fusion works well (and it often doesn’t) the elements combine
as naturally as sodium and chloride or hydrogen and oxygen, to
form salt and water -- the building blocks of life.
when jazz first, and quite spectacularly, combined with rock,
and fusion became "fusion," it took on two major forms:
jazz married to other genres (rock, pop, blues and later rap and
hip-hop) or melded into the music (and mindset) of another culture.
to the latter, one of the first and most notable fusions culminated
in the Shakti albums from the mid-1970s that featured from the
West guitarist/composer John McLaughlin, and from India violinist
L. Shankar and a rhythm section comprised of the country’s
elite tabla and mridangam players. At the time, it was a bold
and daring music that combined extraordinary musicianship and
invention and lent to the genre a viability that was equal to
the constantly changing circumstances of the world as it turned.
a nod to the spirit that gave birth to the movement and as part
of its all year round Montreal
French-born cellist Vincent Segal and Mali-born koraplayer Ballaké Sissoko were invited to perform selections
from their CD, Chamber Music (2009).
think of a generic sound of an instrument that goes more directly
to the brain than the kora. For its serenity inducing effects,
it is the exemplary metaphysical antidote to the stressful times
we live in. Unlike harp notes which bleed into each other, the
kora note (in upper registers) vanishes upon contact such that
the melodies -- the gorgeously fragile ascents and descents --
refract and tingle like crystal.
hands of a master musician Ballaké Sissoko, the kora’s
preternaturally soothing strings set the tone for a memorable
evening of late summer music performed before an exceptionally
appreciative, capacity crowd at l’Astral,
Montreal’s newest jazz club. Never have strings been so
delicately and poignantly plucked.
who is responsible for most of the writing, was accompanied by
classically trained and cellist extraordinaire Vincent
Segal, whose highly creative entries and exits, solos and bass
accompaniment were briliantly blended into the kora vibe. From
his cello, Segal was able to generate a variety of unusual soundscapes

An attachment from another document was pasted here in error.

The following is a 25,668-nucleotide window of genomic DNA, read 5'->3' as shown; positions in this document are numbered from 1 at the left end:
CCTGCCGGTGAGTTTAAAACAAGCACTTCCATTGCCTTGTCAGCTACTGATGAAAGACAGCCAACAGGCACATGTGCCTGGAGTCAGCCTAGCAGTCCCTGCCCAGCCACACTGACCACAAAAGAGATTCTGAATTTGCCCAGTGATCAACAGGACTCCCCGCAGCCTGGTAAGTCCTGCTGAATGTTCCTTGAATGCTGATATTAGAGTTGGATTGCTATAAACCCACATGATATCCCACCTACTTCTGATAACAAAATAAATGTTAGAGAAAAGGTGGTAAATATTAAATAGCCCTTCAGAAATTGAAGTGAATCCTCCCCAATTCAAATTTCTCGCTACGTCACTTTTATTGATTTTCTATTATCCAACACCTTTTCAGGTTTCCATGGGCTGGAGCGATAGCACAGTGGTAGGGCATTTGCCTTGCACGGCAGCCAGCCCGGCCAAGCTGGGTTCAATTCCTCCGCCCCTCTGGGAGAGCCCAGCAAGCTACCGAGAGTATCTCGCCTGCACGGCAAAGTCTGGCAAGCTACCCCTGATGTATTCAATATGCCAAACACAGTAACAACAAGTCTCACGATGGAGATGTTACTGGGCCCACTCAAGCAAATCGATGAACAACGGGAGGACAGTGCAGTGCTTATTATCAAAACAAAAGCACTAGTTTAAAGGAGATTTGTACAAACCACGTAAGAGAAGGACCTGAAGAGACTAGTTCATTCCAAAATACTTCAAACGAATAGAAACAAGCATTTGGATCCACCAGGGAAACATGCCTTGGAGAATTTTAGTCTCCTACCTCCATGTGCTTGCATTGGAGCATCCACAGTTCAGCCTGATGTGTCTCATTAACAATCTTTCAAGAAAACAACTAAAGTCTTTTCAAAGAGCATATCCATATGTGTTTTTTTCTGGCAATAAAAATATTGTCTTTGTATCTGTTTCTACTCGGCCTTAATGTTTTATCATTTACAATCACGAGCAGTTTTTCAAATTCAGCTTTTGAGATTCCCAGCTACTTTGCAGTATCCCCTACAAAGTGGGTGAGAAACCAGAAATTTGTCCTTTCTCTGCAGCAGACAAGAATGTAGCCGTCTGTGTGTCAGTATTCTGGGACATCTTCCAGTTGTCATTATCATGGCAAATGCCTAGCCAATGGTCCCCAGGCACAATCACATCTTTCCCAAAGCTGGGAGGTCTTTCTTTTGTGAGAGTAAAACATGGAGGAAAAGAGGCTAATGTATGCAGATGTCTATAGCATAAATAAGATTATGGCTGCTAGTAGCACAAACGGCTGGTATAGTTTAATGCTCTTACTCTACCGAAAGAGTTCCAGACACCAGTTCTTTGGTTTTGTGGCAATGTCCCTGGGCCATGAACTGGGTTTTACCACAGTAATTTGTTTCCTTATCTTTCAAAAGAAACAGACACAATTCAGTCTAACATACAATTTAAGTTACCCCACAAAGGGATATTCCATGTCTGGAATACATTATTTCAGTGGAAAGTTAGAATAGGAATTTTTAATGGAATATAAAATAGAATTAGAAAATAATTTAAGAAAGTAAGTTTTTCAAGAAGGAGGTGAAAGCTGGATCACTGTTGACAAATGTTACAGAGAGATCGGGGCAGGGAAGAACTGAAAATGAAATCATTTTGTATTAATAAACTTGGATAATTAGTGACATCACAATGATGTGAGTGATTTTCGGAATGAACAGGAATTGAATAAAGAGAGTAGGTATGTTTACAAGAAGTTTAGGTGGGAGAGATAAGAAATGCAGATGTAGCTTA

and textures in contrast to the kora whose emotive underpinnings
are more static. Segal manipulated his thickly (compared to the
violin) wound cello strings to produce haunting, sometimes scratchy,
sometimes flutish, tuberous surfaces, all of which, along with
an assortment of bow-produced percussive flourishes, added depth
and dimension to a sound that by its nature runs a very even keel.
Segal’s already extensive musical vocabulary has been doubtlessly
enriched by his personal knowledge of Mali and its indigenous
appositely decided on Chamber Music for the title of
their debut album because of its deliciously small and elegant
refinements. And while the album -- for its precious warmth and
intimacy -- is definitively chamber in its bearing, every selection
includes a cadenza (that section of a classical composition that
allows for improvisation) which gives it its jazz creds.
stood out beyond the endearing grace and civility that issued
from the music and the beautiful melodies that flowed uninterrupted
was the natural complicity of the musicians who obviously enjoy
and respect each other’s company and culture and share a
willingness to allow the music to set its own terms of reference.
there is much positive to be said about this exceptional pairing
of musicians and a musical invention that is ultimately more about
mood than modulations into different keys. Since much of the music
is dedicated to a single harmonic and the restful atmospherics
established by the kora, it is fair to ask if the music, qua
music, can stand up to the scrutiny of success listenings. That
doubt dutifully raised, the spontaneity and creativity displayed
at the l’Astral predicts a second album that will be at
least novel and engaging as Chamber Music, which serves
as a reminder of what the genre of fusion stood for in terms of
opening new horizons -- where setting suns never set.
the nether regions of Timbuktu to spire inspired Reims, bravo
to Ballaké and Vincent for invigorating a genre that for
the most part has betrayed its early promise and put our great
expectations on indefinite hold.